INTRODUCTION: The spike jump is one of the most frequently perf ormed actions by attacking volleyball players. Higher jumps lift the point of attack, enabling the player to attack in steeper angles and of fering him more opportunities as he is less affected by the op ponents block. The technical execution of the complex and asymmetric move ment appears to have a major impact on jump height and therefore the success of action. The aim of this study was to examine and compare the kinetics and muscle activation patterns of the spike jump in different performance levels. METHODS: 27 female players from 2nd (Div2) and 8th (Div8) divisi on were investigated using a 3D movement analysis setup. Subjects performed 10 spike jumps with a 3 step approach, attacking a su spended stationary volleyball on their individually preferred height. Ground reaction forces (GRF) for each leg were recorded by two force plates. Muscle activation of knee and ankle extensors and flexors were measured bilaterally via EMG surface electrodes. For data analysis GRF (peak, integrals and timeseries) and EMG (integrals, timeseries) were calculated during ground contact. Discrete parameters were compared using Matlabs Wilcoxon’s tests while timeseries were compared using t-tests of statistical parametric mapping (SPM). The alpha level was set to 0.05 for all tests. RESULTS: Div8 generated a significantly higher vertical peak GRF (pGRFz) in the second step (step2) (p=.027) compared to the third step (step3), whereas Div2 revealed no significant side difference. Comparing both groups, Div2 generated a higher impulse of step3 (p<.001) and of both steps together (p=.035). SPM displayed a significantly higher GRFz for step3 in the second half of ground contact for Div2 (p=.010), as well as higher breaking forces for step3 in Div8 (p=.010). Moreover, significantly higher EMG integrals of the m. Soleus (step3) (p=.049) and m. Vastus Lateralis (step3) (p=.012) were found for Div2. First results also show higher knee flexion angles in Div2. CONCLUSION: Div2 players are able to generate a higher vertical GRF impulse in step3 and in step 2 and 3 together by generating higher GRFz during the second half of stance of step3. This is important as the generation of GRFz is known to be the performance-limiting factor of jump height. The generation of pGRFz is also more balanced in Div2 players which supports a two legged jump, while Div8 players showed significant differences between step2 and step3. Moreover, Div2 showed higher activations of ankle- and knee extensors in step 3. Increased knee flexion angles and the position of the Center of Mass more centrally over the feet are therefore advantageous to Div2 for generating greater GRFz, whereas Div8 experienced a higher breaking force which counteracts the generation of GRFz.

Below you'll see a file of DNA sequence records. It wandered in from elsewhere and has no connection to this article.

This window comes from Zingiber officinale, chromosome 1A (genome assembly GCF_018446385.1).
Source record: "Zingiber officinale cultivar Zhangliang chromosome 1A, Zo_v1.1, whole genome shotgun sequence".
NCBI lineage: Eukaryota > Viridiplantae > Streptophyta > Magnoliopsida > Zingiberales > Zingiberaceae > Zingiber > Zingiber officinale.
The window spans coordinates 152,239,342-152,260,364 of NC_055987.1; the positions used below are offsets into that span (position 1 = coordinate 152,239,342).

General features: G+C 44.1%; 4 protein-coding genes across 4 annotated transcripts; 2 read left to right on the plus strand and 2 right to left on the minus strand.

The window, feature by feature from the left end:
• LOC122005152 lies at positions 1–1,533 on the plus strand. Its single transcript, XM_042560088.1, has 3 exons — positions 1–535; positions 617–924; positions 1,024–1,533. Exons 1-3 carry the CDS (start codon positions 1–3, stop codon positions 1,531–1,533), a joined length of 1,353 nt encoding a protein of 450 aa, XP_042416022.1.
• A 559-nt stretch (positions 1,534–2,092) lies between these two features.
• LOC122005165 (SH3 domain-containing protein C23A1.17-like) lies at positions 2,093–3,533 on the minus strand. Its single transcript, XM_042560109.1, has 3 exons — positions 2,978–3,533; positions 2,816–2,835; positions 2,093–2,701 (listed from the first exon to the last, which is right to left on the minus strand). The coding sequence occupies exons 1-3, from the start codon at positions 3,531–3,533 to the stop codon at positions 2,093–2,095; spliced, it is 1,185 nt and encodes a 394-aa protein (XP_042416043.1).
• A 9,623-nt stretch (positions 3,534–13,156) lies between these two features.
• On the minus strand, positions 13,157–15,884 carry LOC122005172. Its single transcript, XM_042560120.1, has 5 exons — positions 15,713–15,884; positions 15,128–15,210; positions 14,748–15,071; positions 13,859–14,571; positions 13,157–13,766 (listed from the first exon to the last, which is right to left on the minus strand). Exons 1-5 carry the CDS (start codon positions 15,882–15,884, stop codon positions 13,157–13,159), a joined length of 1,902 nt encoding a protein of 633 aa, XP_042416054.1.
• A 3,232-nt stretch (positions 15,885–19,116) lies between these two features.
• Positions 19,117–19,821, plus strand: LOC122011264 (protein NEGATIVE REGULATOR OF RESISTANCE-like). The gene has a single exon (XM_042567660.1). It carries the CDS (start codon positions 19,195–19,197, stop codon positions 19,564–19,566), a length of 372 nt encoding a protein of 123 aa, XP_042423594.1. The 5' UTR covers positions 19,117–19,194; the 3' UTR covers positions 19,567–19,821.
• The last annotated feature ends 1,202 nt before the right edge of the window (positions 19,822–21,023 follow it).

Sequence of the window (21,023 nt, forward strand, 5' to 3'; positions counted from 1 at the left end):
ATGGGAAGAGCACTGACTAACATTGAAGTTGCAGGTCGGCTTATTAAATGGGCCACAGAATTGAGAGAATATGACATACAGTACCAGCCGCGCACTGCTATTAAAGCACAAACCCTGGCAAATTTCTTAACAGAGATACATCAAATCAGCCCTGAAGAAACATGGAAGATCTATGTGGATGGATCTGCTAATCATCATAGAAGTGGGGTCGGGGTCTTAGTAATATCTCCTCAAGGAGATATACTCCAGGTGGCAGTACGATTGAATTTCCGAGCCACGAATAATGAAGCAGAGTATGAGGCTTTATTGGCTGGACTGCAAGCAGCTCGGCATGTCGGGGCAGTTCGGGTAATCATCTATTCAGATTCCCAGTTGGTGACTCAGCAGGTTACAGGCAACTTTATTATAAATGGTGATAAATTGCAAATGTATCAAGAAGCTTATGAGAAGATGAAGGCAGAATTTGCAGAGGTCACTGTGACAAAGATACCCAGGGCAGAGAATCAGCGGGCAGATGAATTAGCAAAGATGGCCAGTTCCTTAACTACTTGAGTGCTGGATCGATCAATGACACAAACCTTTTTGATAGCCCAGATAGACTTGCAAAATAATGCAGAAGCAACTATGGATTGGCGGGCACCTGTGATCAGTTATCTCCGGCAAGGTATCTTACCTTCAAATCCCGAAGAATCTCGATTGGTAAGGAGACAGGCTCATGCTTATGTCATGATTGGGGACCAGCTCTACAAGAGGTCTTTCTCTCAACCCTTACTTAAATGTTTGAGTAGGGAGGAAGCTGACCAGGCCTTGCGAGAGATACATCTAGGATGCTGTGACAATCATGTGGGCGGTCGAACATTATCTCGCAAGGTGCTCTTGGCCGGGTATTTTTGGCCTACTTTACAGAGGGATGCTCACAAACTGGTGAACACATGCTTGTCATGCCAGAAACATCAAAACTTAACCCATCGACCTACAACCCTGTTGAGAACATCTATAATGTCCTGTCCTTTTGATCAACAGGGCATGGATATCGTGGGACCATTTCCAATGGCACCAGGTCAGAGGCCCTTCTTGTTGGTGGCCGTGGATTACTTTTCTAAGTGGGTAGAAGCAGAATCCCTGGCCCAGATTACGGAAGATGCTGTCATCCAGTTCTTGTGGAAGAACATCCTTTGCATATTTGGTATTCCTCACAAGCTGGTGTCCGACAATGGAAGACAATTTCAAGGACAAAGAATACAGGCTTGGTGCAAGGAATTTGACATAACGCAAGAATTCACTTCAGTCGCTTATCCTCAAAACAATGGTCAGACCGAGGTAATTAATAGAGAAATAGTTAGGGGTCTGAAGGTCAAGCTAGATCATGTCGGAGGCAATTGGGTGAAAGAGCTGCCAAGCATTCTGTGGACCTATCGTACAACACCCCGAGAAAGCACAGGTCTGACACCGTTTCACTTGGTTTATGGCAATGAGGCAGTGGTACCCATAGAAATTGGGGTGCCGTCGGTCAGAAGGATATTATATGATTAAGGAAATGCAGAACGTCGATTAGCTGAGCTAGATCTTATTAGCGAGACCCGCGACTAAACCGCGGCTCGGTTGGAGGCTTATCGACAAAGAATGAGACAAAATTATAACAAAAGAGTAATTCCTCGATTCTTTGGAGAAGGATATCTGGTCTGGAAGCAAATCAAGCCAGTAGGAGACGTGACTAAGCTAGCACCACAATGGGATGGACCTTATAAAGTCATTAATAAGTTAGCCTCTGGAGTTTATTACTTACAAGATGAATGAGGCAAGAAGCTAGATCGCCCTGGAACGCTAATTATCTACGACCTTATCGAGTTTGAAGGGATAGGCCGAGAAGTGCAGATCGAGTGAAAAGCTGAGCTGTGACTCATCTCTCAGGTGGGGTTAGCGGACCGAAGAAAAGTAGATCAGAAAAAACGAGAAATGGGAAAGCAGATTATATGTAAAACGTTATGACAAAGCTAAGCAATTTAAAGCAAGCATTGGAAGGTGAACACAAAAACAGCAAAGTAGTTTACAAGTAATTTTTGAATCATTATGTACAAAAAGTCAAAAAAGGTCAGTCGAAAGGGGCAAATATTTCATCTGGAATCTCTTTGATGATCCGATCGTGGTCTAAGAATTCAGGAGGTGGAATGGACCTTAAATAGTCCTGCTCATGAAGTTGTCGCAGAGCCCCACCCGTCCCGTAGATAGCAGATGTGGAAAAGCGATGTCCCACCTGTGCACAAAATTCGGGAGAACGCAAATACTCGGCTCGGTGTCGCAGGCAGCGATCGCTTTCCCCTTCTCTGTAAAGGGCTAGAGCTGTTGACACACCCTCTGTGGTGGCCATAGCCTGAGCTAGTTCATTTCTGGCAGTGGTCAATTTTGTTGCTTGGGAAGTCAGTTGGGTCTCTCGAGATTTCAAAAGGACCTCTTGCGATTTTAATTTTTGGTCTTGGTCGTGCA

|Titel||Book of abstracts : 23rd Annual Congress of the European College of Sport Science, 4th-7th July 2018, Dublin, Ireland : Sport science at the cutting edge|
|Redakteure/-innen||M. Murphy, C. Boreham, G. De Vito, E. Tsolakidis|
|Publikationsstatus||Veröffentlicht - 2018|
|Veranstaltung||Annual Congress of the European College of Sport Science - University College Dublin, Dublin, Irland|
Dauer: 04.07.2018 → 07.07.2018